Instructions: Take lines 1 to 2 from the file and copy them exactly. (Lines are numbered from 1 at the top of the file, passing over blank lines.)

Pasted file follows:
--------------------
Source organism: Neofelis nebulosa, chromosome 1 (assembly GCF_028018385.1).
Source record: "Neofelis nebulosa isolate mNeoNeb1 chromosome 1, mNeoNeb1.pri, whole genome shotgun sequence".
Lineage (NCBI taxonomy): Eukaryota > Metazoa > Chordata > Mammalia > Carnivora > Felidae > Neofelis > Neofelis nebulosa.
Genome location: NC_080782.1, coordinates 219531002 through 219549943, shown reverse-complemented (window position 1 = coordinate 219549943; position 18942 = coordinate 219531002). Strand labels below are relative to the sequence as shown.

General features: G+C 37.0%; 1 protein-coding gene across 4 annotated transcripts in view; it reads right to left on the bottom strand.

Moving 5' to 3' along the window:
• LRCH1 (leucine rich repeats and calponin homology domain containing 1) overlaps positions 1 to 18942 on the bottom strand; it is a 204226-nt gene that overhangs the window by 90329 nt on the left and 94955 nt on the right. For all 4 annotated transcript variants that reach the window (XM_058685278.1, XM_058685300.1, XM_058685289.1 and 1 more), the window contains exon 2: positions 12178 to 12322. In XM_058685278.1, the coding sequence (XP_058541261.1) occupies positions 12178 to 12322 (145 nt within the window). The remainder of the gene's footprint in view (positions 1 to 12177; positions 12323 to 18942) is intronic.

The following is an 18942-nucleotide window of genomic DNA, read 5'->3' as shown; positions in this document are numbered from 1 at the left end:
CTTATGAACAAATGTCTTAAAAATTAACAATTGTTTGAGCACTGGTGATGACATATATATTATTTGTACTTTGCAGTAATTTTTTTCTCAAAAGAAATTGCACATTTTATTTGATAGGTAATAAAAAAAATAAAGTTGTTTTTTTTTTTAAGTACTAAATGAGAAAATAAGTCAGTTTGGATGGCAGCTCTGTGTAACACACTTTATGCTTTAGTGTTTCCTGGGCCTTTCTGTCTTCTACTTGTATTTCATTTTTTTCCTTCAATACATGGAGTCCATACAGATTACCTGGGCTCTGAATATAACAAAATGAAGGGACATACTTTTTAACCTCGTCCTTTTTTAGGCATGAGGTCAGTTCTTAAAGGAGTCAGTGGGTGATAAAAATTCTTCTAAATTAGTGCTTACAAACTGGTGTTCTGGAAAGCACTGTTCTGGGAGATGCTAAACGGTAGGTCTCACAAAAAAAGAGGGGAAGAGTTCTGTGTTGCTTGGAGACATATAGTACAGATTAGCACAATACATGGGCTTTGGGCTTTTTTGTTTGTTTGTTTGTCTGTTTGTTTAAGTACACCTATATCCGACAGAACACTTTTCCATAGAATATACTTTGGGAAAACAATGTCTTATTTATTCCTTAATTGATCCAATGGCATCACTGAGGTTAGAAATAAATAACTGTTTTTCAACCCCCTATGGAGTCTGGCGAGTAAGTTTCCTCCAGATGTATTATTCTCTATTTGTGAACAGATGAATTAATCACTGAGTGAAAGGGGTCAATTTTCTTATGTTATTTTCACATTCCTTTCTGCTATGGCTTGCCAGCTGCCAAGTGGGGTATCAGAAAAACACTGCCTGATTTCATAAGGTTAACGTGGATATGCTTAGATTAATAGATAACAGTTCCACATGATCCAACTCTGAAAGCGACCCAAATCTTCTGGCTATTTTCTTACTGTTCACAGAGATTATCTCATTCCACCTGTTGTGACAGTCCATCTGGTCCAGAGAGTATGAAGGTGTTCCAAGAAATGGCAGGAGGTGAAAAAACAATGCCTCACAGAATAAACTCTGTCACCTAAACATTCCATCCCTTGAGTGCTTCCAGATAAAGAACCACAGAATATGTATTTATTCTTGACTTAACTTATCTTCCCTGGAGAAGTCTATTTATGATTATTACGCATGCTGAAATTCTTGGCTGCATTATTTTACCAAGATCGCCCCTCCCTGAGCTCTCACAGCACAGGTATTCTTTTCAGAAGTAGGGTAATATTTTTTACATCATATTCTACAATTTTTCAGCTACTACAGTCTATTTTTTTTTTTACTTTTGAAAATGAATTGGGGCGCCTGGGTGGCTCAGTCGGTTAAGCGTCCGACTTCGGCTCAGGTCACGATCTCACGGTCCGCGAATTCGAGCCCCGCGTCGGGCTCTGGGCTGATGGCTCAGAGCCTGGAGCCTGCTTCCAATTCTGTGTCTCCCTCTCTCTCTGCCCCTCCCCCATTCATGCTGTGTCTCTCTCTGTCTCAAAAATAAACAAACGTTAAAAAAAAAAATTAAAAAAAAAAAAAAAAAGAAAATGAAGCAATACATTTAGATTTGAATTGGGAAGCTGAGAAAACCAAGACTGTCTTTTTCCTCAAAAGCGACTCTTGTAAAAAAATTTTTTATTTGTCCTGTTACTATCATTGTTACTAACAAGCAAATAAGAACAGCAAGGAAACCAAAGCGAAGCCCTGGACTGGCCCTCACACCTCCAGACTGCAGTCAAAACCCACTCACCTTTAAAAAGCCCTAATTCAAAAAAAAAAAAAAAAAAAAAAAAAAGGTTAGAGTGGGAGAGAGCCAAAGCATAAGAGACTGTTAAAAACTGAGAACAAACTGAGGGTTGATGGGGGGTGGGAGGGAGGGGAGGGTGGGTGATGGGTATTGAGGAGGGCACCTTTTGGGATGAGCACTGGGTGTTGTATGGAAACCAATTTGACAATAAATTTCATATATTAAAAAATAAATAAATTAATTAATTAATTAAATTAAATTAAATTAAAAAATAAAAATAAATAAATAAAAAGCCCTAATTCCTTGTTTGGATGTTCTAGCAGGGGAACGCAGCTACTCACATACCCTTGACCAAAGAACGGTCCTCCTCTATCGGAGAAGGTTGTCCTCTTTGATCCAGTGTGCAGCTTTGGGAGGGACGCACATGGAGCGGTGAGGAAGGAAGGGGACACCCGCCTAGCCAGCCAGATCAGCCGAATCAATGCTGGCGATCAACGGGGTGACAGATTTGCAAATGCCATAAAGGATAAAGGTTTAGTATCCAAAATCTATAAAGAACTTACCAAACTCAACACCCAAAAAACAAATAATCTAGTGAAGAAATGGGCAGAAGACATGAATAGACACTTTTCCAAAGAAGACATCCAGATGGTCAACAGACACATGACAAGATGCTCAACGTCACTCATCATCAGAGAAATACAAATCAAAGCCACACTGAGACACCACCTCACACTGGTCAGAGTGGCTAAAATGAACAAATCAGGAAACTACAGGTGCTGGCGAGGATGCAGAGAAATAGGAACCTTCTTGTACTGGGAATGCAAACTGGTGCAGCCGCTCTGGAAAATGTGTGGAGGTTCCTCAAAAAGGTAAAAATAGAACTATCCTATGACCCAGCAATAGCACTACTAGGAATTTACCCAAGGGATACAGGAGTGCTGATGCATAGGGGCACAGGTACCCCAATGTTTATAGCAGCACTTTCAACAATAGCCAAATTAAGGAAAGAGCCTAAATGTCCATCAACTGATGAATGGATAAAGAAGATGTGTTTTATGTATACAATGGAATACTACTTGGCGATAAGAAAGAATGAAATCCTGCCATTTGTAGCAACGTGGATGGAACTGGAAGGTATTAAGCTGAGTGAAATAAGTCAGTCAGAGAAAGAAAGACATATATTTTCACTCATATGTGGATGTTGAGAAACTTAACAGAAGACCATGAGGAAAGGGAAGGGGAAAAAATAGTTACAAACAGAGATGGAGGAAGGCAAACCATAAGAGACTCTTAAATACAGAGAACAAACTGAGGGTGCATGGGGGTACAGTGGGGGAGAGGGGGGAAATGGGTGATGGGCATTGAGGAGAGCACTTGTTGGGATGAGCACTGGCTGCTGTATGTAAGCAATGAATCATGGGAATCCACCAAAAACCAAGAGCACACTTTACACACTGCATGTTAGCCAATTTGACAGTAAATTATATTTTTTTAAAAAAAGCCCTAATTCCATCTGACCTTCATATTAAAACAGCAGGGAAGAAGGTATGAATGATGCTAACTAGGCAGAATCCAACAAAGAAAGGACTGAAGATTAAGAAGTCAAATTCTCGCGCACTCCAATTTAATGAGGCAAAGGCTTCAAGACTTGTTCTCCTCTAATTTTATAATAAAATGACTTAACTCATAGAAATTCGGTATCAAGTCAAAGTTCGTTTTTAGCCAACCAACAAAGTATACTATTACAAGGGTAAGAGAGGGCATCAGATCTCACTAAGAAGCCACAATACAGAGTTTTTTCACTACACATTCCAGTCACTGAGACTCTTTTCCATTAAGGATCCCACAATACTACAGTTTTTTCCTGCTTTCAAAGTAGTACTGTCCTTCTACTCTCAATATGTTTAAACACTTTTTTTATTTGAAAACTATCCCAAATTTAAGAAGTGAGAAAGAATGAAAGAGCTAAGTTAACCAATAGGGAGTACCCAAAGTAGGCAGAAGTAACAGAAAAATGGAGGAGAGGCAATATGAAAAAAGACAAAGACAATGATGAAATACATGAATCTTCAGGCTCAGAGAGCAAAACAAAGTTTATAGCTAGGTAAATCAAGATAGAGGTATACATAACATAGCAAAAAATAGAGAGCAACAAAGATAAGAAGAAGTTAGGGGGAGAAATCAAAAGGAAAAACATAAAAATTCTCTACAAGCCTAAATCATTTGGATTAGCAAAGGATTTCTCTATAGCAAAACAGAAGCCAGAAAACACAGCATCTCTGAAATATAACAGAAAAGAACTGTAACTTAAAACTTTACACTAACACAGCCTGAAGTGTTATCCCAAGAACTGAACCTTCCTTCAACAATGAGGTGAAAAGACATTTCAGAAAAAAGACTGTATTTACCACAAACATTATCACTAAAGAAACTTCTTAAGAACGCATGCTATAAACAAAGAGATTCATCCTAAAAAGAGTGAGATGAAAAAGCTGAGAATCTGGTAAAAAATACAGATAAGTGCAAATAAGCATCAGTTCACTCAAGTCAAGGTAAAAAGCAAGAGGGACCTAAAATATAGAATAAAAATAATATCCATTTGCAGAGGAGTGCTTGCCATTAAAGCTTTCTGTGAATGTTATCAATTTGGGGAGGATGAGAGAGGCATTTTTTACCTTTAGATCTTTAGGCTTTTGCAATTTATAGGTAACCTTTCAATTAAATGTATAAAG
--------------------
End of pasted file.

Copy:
Source organism: Neofelis nebulosa, chromosome 1 (assembly GCF_028018385.1).
Source record: "Neofelis nebulosa isolate mNeoNeb1 chromosome 1, mNeoNeb1.pri, whole genome shotgun sequence".